Among them were Robert Larsen, president of the Lower Sioux Community; Laurie York, executive director at the White Earth Nation; and Bobbi Jo Potter, manager of Ramsey County’s Indian Child Welfare program. She is a Bois Forte Band of Chippewa member and descendant of St. Croix Band of Chippewa.
Kevin Dupuis, Fond du Lac Band chairman, summed up the damage losing children causes the tribes. “No one man or group of people has the right to deny us the right to exist as who we are as a people,” he said. “Our children are our future, and that goes for any society.”
Gertrude Buckanaga (White Earth Nation), executive director of the Upper Midwest American Indian Center, told how she and her siblings were sent to boarding schools after their mother died in 1946. They were only allowed to go home a year later to visit with a baby sister and baby brother being raised by an uncle.
“We were kept from our dad, our grandparents, our aunts and uncles, cousins – family members that we grew up with when we were young.”
Another personal experience was told by Faron Jackson Sr., chairman of the Leech Lake Band of Ojibwe. Two younger brothers were removed from his home in the 1960s before the ICWA was passed (1978). “Even though they’re my biological brothers, they feel like strangers when we are together.”
Tribal leaders and elders don’t want to risk seeing those days come back if the ICWA is struck down by the Supreme Court, they told the committee.
That is but one of several pieces of legislation for Native communities that has a strong chance of passing in the current session, Kunesh said in an interview. Some others are supportive of emotional causes and others, naturally, involve providing funds for projects.
She is chief author of six such bills currently making progress through committees. One allows student data to be shared with tribal nations under certain circumstances, and another, Teachers of Color Act, that she described as a broad way to deal with racism in education that damages students and teachers. “We might fine tune this some, but I’m confident it will pass.”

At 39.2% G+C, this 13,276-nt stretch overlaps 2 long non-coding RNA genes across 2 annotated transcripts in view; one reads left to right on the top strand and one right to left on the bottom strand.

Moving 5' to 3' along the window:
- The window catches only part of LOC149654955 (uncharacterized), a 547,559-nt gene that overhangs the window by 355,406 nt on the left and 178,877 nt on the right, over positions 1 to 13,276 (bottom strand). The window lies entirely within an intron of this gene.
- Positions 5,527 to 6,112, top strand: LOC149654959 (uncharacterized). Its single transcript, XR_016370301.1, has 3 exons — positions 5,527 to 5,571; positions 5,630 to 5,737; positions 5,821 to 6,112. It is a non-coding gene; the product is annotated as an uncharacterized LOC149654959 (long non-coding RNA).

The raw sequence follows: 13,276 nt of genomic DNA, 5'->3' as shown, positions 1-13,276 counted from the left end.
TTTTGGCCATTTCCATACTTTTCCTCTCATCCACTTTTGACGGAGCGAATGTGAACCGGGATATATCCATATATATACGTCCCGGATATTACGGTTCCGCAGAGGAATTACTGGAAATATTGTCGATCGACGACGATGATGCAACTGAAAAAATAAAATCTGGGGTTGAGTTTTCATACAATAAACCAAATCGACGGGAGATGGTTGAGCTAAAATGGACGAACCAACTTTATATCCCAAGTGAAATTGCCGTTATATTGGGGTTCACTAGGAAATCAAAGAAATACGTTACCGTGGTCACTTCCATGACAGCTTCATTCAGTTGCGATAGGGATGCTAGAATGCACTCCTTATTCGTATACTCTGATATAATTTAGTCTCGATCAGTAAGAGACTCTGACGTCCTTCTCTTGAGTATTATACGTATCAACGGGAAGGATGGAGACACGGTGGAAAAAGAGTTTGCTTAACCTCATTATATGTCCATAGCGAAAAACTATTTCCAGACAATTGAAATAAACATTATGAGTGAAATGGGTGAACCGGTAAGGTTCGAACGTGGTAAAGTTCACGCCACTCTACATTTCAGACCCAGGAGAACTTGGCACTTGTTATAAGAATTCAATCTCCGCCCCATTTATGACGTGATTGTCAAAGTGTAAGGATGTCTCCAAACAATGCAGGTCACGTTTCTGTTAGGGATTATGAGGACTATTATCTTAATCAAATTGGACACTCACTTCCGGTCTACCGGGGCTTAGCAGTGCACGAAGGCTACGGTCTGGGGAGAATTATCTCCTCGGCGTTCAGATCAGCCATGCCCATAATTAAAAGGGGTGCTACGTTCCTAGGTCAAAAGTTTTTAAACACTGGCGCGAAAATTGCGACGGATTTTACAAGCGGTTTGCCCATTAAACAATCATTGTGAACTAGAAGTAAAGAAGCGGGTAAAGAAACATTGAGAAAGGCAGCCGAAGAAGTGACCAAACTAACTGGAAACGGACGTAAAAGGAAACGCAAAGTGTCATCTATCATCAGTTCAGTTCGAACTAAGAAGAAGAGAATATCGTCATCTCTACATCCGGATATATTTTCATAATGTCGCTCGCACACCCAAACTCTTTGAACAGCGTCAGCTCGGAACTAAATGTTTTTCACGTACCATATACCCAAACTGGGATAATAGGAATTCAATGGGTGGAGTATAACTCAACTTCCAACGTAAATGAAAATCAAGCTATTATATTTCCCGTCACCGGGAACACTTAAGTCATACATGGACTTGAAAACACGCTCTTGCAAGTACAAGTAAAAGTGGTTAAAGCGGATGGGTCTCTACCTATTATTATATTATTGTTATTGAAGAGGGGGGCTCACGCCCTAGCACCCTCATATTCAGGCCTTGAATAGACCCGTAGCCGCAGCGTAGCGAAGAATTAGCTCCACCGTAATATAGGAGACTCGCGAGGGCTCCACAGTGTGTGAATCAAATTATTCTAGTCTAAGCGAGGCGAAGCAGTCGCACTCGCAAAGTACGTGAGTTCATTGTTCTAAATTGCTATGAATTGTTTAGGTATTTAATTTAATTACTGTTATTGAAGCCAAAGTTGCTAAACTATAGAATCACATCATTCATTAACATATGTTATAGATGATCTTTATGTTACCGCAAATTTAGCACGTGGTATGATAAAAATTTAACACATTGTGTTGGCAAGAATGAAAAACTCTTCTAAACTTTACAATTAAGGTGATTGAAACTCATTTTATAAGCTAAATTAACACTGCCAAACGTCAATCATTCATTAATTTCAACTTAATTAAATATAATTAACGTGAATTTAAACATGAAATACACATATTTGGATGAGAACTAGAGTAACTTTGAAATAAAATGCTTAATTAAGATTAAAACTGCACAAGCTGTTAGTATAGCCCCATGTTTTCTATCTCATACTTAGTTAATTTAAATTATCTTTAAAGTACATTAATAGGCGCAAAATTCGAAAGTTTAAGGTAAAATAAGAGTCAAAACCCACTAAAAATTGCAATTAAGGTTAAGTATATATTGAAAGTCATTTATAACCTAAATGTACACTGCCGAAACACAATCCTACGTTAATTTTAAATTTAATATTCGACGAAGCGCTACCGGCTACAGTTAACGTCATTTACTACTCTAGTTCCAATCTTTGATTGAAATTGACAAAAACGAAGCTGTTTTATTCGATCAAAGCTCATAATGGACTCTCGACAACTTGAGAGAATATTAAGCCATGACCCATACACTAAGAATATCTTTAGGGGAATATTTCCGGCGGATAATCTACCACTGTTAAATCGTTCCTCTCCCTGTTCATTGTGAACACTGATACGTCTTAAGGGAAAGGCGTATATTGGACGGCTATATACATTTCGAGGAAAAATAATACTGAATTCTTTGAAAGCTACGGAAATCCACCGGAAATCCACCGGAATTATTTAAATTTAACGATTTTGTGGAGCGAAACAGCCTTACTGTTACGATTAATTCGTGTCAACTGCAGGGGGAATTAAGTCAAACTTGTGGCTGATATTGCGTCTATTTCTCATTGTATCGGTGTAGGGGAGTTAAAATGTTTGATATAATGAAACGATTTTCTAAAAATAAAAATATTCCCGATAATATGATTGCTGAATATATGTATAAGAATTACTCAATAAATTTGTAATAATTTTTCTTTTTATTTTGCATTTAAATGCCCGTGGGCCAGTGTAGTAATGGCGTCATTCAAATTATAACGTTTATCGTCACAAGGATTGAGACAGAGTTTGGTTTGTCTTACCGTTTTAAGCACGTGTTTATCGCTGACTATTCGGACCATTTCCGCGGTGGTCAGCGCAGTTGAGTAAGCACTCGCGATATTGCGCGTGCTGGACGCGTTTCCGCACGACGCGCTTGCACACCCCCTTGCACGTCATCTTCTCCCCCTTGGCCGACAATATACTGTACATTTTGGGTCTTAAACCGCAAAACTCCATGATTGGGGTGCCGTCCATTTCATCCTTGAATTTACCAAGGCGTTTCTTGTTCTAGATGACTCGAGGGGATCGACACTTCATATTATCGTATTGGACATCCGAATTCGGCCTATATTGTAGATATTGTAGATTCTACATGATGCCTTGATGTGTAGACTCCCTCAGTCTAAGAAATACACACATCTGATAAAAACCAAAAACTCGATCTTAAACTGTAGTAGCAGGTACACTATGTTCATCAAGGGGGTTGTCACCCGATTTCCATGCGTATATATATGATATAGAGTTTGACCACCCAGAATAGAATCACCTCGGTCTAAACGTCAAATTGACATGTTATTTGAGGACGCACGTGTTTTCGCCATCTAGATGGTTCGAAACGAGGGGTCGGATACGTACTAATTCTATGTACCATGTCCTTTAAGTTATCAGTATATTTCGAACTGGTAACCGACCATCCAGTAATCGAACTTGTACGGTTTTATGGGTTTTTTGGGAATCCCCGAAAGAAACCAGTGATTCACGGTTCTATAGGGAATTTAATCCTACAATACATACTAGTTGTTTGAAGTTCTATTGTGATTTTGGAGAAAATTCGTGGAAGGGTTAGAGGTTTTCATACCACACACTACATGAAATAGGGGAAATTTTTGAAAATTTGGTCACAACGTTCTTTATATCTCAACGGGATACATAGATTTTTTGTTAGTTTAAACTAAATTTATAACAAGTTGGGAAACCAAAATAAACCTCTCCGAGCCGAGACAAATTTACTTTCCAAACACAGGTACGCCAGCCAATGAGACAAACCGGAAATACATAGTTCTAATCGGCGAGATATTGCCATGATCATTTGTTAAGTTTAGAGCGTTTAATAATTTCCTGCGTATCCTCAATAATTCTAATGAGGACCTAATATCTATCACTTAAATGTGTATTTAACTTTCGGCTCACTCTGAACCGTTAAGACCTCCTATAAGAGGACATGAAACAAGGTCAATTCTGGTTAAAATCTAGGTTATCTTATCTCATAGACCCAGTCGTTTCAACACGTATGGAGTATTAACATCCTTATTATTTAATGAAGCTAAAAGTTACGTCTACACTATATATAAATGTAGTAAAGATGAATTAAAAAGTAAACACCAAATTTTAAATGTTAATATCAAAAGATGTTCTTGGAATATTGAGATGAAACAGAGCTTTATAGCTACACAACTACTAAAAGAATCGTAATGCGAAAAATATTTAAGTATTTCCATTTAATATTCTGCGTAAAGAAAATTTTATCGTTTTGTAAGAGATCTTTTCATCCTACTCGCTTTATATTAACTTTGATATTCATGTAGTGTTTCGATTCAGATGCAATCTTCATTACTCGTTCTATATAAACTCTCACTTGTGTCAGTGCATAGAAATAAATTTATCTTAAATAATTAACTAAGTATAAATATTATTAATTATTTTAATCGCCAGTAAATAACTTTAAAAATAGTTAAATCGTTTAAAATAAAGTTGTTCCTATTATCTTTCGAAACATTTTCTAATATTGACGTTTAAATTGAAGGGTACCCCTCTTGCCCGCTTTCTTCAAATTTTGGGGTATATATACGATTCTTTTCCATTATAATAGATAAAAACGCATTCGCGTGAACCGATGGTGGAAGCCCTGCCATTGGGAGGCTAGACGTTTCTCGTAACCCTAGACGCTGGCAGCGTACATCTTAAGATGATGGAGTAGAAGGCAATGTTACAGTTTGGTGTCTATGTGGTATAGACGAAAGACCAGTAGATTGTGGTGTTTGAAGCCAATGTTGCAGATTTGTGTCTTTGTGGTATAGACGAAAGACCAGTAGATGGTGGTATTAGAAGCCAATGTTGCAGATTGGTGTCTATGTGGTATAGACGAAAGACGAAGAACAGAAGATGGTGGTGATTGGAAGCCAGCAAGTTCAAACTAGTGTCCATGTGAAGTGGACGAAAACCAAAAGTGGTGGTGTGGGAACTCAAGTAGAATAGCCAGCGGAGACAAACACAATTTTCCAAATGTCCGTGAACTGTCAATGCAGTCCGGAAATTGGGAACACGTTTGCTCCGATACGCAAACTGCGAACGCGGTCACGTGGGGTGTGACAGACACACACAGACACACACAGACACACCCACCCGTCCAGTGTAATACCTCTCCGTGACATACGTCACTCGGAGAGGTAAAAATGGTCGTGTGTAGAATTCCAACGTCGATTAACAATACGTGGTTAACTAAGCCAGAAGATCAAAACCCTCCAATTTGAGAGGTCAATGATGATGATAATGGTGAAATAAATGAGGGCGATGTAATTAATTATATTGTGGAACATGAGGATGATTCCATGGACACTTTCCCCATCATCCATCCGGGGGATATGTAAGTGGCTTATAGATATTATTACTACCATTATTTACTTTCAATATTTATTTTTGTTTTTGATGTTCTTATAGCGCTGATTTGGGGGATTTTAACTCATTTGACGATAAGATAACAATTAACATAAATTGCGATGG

Kunesh and Keeler have bills in their respective houses to create special auto license plates calling attention to Missing and Murdered Indigenous Relatives. Kunesh is confident that will pass, and she also thinks a bill she is sponsoring in the Senate that is also part of Gov. Tim Walz’s agenda will become law. It would prohibit school districts from prohibiting students from wearing regalia or objects of cultural significance at graduation ceremonies.
She also is chief author of a routine bill providing operating funds for the Minnesota Indian Affairs Council. And, she is co-author of a bill to appropriate $3 million for tribal colleges. “They are historically underfunded,” she said.
On other issues before the Legislature, there does seem to be momentum for a bill allowing sports betting in Minnesota. The bill making headway for passage would keep betting in the hands of tribal gaming enterprises.
There was also strong possibility that funding for projects sought by the Metropolitan Urban Indian Directors (MUID) and its related Urban Indigenous Legacy Initiative (UILI) will be approved in a two-step process this year.
Sixteen non-profit Native organizations banded to form a joint effort in the past to seek state appropriations for buildings and selected other projects. Those efforts stalled in 2022 as some members feared who might get credit for legislative action.
Kunesh is involved in seeking funding for UILI projects. She also recently introduced a bill that would exempt the Office of Ombudsman for American Indian Families from paying court fees.
Many of these bills need perusal and approval by judiciary committees in the two legislative houses. That, too, is a reason for Kunesh to be optimistic about progress this session. Rep. Jamie Becker-Finn, DFL-Roseville and a Leech Lake Ojibwe descendant, is chair of the House Judiciary Finance and Civil Law Committee that will handle many of these bills. And she, like Kunesh, is a founding member of the People of Color & Indigenous (POCI) Caucus in the Legislature that formed on the theory there is strength in numbers.